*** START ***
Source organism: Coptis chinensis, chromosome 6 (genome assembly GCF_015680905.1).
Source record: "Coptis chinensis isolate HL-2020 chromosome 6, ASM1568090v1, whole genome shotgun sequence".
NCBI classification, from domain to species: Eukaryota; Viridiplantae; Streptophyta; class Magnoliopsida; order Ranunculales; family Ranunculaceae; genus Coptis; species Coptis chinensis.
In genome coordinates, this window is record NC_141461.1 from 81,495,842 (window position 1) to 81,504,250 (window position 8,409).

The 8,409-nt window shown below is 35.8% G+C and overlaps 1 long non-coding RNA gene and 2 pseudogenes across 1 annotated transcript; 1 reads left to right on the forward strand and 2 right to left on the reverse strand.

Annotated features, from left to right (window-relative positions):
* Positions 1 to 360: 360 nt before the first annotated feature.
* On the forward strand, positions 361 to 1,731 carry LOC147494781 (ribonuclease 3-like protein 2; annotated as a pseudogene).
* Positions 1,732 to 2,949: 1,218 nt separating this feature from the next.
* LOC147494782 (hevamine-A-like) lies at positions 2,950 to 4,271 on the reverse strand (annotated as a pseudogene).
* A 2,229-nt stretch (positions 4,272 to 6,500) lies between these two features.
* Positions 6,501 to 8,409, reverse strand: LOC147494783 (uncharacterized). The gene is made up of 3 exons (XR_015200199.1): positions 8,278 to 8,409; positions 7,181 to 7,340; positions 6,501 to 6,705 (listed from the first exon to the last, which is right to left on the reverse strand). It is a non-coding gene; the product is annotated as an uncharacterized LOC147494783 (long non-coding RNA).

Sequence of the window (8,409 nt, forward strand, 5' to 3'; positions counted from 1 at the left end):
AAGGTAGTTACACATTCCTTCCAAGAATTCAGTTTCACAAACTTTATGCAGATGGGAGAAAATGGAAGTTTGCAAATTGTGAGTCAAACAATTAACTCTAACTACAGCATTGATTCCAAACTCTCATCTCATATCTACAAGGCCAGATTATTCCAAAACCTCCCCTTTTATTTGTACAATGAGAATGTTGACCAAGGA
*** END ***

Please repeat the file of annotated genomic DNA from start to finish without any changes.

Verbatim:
Source organism: Coptis chinensis, chromosome 6 (genome assembly GCF_015680905.1).
Source record: "Coptis chinensis isolate HL-2020 chromosome 6, ASM1568090v1, whole genome shotgun sequence".
NCBI classification, from domain to species: Eukaryota; Viridiplantae; Streptophyta; class Magnoliopsida; order Ranunculales; family Ranunculaceae; genus Coptis; species Coptis chinensis.
In genome coordinates, this window is record NC_141461.1 from 81,495,842 (window position 1) to 81,504,250 (window position 8,409).

The 8,409-nt window shown below is 35.8% G+C and overlaps 1 long non-coding RNA gene and 2 pseudogenes across 1 annotated transcript; 1 reads left to right on the forward strand and 2 right to left on the reverse strand.

Annotated features, from left to right (window-relative positions):
* Positions 1 to 360: 360 nt before the first annotated feature.
* On the forward strand, positions 361 to 1,731 carry LOC147494781 (ribonuclease 3-like protein 2; annotated as a pseudogene).
* Positions 1,732 to 2,949: 1,218 nt separating this feature from the next.
* LOC147494782 (hevamine-A-like) lies at positions 2,950 to 4,271 on the reverse strand (annotated as a pseudogene).
* A 2,229-nt stretch (positions 4,272 to 6,500) lies between these two features.
* Positions 6,501 to 8,409, reverse strand: LOC147494783 (uncharacterized). The gene is made up of 3 exons (XR_015200199.1): positions 8,278 to 8,409; positions 7,181 to 7,340; positions 6,501 to 6,705 (listed from the first exon to the last, which is right to left on the reverse strand). It is a non-coding gene; the product is annotated as an uncharacterized LOC147494783 (long non-coding RNA).

Sequence of the window (8,409 nt, forward strand, 5' to 3'; positions counted from 1 at the left end):
AAGGTAGTTACACATTCCTTCCAAGAATTCAGTTTCACAAACTTTATGCAGATGGGAGAAAATGGAAGTTTGCAAATTGTGAGTCAAACAATTAACTCTAACTACAGCATTGATTCCAAACTCTCATCTCATATCTACAAGGCCAGATTATTCCAAAACCTCCCCTTTTATTTGTACAATGAGAATGTTGACCAAGGA